• Vol. 41 No. 11, 511–517
  • 15 November 2012

A Novel, Minimally-Invasive Technique of Cartilage Repair in the Human Knee Using Arthroscopic Microfracture and Injections of Mesenchymal Stem Cells and Hyaluronic Acid—A Prospective Comparative Study on Safety and Short-Term Efficacy

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ABSTRACT

Introduction: Most current cell-based cartilage repair techniques require some form of scaffolds and 2 separate surgical procedures. We propose a novel, scaffold-less technique of cartilage repair in the human knee that combines arthroscopic microfracture and outpatient intra-articular injections of autologous bone marrow-derived mesenchymal stem cells (MSCs) and hyaluronic acid (HA).

Materials and Methods: Seventy matched (age, sex, lesion size) knees with symptomatic cartilage defects underwent cartilage repair with the proposed technique (n = 35) or an open technique (n = 35) in which the MSCs were implanted beneath a sutured periosteal patch over the defect. Prospective evaluation of both groups were performed using the International Cartilage Repair Society (ICRS) Cartilage Injury Evaluation Package, which included questions from the Short-Form (SF-36) Health Survey, International Knee Documentation Committee (IKDC) subjective knee evaluation form, Lysholm knee scale, and Tegner activity level scale. Postoperative magnetic resonance imaging (MRI) evaluation was also performed at 1 year for most patients.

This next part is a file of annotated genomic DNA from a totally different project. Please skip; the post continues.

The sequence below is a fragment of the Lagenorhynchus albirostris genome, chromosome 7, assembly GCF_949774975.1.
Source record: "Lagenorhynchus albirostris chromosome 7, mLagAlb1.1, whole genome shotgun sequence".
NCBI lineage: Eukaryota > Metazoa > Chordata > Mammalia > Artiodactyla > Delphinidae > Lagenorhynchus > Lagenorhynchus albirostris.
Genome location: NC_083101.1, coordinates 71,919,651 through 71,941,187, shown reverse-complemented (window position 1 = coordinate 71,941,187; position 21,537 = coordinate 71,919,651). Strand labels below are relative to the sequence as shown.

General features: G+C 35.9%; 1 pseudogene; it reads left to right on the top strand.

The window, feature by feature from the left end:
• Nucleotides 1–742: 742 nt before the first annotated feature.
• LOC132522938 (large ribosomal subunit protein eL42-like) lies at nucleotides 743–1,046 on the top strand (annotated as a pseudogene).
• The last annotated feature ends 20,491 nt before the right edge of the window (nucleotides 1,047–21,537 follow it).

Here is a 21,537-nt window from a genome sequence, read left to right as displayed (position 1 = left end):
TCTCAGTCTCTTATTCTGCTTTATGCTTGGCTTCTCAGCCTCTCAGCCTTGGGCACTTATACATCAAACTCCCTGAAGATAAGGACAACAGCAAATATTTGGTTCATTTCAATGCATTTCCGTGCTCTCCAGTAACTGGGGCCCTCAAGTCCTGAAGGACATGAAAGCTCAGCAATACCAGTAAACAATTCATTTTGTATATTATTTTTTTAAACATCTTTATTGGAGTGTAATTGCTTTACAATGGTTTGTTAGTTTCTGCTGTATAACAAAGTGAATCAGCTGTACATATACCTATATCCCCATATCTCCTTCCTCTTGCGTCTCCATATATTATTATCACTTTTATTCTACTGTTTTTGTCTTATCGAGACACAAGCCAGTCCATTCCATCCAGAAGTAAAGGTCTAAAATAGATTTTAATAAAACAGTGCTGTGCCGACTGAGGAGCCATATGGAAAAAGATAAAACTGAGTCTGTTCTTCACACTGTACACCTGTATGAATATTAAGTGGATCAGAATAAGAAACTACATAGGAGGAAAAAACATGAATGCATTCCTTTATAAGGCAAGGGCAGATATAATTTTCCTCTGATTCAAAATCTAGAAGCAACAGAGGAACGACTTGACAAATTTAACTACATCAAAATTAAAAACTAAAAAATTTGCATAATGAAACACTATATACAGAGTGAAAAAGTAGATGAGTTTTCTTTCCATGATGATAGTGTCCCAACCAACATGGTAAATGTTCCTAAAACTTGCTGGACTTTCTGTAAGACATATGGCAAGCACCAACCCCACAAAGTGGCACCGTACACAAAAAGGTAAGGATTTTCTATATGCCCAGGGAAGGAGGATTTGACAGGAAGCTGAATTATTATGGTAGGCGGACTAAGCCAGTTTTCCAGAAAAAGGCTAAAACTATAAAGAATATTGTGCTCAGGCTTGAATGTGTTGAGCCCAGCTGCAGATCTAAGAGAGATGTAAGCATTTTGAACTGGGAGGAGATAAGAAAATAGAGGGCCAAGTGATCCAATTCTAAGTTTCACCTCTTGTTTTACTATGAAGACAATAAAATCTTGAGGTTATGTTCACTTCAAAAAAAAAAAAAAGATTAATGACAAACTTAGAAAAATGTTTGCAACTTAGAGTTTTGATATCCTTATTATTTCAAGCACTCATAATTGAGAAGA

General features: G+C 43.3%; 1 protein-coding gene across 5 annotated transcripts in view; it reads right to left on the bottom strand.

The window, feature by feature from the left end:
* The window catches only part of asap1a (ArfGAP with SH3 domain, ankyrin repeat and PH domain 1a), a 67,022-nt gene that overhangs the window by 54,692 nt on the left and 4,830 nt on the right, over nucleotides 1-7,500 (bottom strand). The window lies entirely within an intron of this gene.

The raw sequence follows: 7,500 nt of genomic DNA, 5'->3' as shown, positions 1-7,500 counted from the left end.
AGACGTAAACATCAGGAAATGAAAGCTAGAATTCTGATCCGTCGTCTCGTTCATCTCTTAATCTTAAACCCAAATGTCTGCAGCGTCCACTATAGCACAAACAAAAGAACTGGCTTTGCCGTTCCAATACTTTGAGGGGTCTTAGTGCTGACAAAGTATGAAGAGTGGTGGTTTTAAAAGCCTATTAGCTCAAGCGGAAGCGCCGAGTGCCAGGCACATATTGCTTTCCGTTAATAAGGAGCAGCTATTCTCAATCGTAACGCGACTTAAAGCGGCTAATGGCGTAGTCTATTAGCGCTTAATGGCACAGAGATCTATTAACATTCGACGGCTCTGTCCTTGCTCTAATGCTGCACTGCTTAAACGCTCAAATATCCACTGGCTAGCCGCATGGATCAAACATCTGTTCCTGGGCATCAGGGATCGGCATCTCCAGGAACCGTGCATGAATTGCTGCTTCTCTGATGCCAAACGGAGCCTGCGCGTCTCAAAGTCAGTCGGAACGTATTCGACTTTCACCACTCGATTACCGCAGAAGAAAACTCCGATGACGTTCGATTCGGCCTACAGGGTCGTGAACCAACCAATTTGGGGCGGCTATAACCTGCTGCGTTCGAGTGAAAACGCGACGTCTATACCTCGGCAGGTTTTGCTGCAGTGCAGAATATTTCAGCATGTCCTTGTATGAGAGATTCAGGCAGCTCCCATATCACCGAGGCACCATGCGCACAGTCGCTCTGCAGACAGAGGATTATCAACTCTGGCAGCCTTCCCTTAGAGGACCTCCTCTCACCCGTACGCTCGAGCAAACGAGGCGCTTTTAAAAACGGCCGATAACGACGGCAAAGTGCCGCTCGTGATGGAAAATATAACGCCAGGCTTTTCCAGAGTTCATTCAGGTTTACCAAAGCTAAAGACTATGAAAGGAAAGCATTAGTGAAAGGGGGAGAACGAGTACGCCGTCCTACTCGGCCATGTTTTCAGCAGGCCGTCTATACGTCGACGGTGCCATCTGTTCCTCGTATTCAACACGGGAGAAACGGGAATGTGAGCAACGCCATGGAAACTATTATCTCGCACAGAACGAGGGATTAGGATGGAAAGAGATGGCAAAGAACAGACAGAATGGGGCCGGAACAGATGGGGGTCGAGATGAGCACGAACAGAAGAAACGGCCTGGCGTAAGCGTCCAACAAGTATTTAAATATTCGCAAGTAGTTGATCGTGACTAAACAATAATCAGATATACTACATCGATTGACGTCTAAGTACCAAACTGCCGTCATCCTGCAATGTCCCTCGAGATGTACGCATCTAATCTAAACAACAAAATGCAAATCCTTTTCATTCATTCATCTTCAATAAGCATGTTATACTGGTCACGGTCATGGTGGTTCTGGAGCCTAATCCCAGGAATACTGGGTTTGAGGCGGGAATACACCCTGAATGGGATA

Results: There were no clinically significant adverse events reported through the course of our study. At the final follow-up (mean = 24.5 months), there was significant improvement in mean IKDC, Lysholm, SF-36 physical component score and visual analogue pain scores in both treatment groups.

Conclusion: In the short term, the results of this novel technique are comparable to the open procedure with the added advantages of being minimally invasive and requiring only a single operation under general anaesthesia. Its safety has been validated and its efficacy is currently being evaluated in an ongoing randomised controlled trial.


Articular cartilage lesions can give rise to potentially crippling symptoms such as pain, swelling and decreased mobility. In addition, such lesions when left untreated can lead to osteoarthritis. Hence, the ultimate goal of treatment is restoration of normal knee function via regeneration of hyaline cartilage in the defect.

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